RGLS4326 is currently being investigated in a Phase 1 trial in a small group of patients with ADPKD who have deteriorating kidney function but without kidney failure. The study was designed to evaluate the safety, tolerability, pharmacokinetics and pharmacodynamics of RGLS4326 administered via subcutaneous injection once every 2 weeks.

Results from the first treated patient cohort showed that RGLS4326 administration significantly increased the levels of polycystin-1 and polycystin-2 from baseline by 58% and 38%, respectively, confirming the findings previously observed in animal studies. Given that low levels of polycystin-1 and polycystin-2 correlate with ADPKD severity, these data are encouraging and suggest that RGLS4326 may potentially slow disease progression. Moreover, RGLS4326 was well tolerated, with no serious adverse events observed.

Figure 1. Mechanism of action of RGLS4326 in ADPKD.

These findings demonstrate that RGLS4326 preferentially inhibits miRNA-17 in the kidneys, thereby increasing the translation of vital proteins that play a crucial role in preventing the growth of kidney cysts responsible for the decline in kidney function seen in ADPKD. If it lives up to expectations in larger clinical trials, RGLS4326 will prove itself as a novel disease-modifying drug candidate that will likely transform the future of patients with ADPKD.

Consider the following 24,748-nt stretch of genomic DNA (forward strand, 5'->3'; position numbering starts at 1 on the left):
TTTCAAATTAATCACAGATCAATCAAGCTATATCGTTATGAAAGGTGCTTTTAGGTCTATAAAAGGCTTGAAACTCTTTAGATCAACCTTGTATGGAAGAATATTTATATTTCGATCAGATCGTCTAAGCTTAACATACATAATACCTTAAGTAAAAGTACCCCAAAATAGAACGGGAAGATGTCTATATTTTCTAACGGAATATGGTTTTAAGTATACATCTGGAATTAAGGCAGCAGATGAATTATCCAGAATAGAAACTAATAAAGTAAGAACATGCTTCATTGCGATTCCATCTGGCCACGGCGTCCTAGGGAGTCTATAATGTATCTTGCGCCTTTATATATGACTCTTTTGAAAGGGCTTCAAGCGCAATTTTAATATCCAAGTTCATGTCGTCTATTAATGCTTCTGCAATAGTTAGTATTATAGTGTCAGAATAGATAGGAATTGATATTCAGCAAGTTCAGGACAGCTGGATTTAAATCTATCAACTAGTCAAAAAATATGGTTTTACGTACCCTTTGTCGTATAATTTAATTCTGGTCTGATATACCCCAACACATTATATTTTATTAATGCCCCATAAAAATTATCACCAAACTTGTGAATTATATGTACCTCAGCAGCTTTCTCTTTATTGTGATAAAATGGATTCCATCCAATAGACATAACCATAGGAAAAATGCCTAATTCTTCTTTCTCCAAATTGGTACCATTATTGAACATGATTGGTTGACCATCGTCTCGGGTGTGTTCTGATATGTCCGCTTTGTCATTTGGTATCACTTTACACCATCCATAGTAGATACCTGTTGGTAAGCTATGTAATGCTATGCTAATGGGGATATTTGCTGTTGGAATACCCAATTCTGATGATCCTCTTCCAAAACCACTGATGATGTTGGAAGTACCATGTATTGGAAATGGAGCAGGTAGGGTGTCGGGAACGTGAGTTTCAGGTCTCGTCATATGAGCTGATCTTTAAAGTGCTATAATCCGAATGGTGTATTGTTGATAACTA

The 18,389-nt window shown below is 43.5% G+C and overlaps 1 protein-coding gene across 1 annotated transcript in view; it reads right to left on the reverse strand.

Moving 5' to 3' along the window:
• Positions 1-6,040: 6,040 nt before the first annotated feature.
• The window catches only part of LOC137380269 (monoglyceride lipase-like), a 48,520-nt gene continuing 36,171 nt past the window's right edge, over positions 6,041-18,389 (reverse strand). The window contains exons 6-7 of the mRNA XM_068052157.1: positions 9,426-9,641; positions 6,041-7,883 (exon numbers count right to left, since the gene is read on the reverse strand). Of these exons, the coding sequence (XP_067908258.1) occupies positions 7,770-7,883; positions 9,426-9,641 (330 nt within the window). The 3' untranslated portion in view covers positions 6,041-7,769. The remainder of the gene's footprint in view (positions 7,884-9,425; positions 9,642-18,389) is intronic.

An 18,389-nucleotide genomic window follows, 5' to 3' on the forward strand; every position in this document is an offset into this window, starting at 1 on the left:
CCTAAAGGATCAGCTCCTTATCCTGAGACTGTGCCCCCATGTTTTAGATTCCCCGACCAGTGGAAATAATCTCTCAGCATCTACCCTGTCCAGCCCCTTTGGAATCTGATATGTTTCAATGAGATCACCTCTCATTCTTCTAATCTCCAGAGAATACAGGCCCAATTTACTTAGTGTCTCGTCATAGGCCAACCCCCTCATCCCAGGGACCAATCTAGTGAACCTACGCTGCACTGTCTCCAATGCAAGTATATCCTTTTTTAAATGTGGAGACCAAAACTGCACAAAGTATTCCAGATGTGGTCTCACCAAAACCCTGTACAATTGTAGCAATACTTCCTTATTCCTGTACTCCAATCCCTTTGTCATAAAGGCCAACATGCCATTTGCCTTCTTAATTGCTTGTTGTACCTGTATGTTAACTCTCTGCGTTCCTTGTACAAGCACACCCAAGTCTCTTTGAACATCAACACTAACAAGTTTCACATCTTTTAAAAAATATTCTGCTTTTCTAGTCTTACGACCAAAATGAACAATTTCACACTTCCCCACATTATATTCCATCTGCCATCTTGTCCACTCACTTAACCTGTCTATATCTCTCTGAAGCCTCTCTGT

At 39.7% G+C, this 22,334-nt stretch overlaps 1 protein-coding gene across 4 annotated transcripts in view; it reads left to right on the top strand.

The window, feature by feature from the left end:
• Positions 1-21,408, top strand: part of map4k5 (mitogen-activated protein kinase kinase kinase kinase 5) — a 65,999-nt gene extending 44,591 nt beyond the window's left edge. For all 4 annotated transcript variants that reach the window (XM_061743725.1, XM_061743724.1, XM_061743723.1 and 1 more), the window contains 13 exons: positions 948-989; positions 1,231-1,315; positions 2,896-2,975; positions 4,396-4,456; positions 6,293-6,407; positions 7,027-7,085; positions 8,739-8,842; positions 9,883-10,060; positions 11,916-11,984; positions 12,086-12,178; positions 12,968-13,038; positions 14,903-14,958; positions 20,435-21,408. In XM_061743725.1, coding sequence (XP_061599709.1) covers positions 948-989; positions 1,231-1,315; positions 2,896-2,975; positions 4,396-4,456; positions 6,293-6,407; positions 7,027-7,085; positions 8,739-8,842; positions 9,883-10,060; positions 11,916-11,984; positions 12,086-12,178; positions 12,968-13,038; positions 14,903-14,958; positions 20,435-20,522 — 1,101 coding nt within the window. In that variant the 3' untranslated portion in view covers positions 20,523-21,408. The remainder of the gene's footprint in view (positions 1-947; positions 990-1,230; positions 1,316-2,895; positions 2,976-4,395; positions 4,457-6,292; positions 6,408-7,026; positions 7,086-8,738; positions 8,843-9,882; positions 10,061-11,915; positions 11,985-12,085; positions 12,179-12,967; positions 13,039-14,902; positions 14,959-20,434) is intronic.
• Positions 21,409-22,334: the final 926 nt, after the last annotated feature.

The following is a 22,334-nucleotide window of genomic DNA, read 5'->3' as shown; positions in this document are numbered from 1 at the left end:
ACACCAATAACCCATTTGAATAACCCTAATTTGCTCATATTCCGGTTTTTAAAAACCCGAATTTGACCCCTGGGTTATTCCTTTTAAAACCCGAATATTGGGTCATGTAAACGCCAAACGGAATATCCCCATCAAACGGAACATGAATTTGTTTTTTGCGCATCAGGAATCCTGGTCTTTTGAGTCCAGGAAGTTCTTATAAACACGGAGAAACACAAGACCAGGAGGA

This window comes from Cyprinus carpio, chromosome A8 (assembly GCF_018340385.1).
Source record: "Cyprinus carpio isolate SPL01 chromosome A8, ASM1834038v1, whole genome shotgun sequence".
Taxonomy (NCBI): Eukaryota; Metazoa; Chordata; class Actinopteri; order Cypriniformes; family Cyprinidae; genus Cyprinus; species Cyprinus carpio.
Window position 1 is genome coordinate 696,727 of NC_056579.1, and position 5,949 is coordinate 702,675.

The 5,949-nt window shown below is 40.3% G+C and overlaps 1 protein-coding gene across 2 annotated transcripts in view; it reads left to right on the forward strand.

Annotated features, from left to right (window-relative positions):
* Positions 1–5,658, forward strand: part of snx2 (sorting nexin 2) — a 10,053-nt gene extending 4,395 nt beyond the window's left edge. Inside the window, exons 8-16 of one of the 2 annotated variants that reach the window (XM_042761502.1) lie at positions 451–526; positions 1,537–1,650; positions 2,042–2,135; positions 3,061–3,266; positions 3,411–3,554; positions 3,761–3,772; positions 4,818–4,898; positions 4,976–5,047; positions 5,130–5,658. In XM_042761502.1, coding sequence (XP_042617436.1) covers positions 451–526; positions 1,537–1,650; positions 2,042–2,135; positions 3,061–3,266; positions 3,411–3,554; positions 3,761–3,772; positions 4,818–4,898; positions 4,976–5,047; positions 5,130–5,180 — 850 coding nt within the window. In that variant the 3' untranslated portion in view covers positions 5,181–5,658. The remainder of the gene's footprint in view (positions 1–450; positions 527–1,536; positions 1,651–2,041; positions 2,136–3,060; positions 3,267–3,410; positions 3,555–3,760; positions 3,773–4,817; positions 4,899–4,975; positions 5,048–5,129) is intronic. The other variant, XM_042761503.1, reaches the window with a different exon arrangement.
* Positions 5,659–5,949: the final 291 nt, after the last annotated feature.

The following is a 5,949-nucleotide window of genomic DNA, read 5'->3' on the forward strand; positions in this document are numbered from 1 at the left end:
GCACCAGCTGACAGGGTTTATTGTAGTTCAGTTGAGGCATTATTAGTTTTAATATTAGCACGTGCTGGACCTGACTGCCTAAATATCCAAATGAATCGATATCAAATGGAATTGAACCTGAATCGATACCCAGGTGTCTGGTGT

References

  1. Lee EC, et al. Nat Commun. 2019; doi: 10.1038/s41467-019-11918-y.
  2. Ong ACM, Harris PC. Kidney Int. 2015;88(4):699–710.
  3. ClinicalTrials.gov. NCT04536688. Available at https://clinicaltrials.gov/ct2/show/NCT04536688. Accessed November 2021.
  4. Lee E. Oral presentation at Biomarkers For Rare Disease Summit; 9 November 2021; Virtual.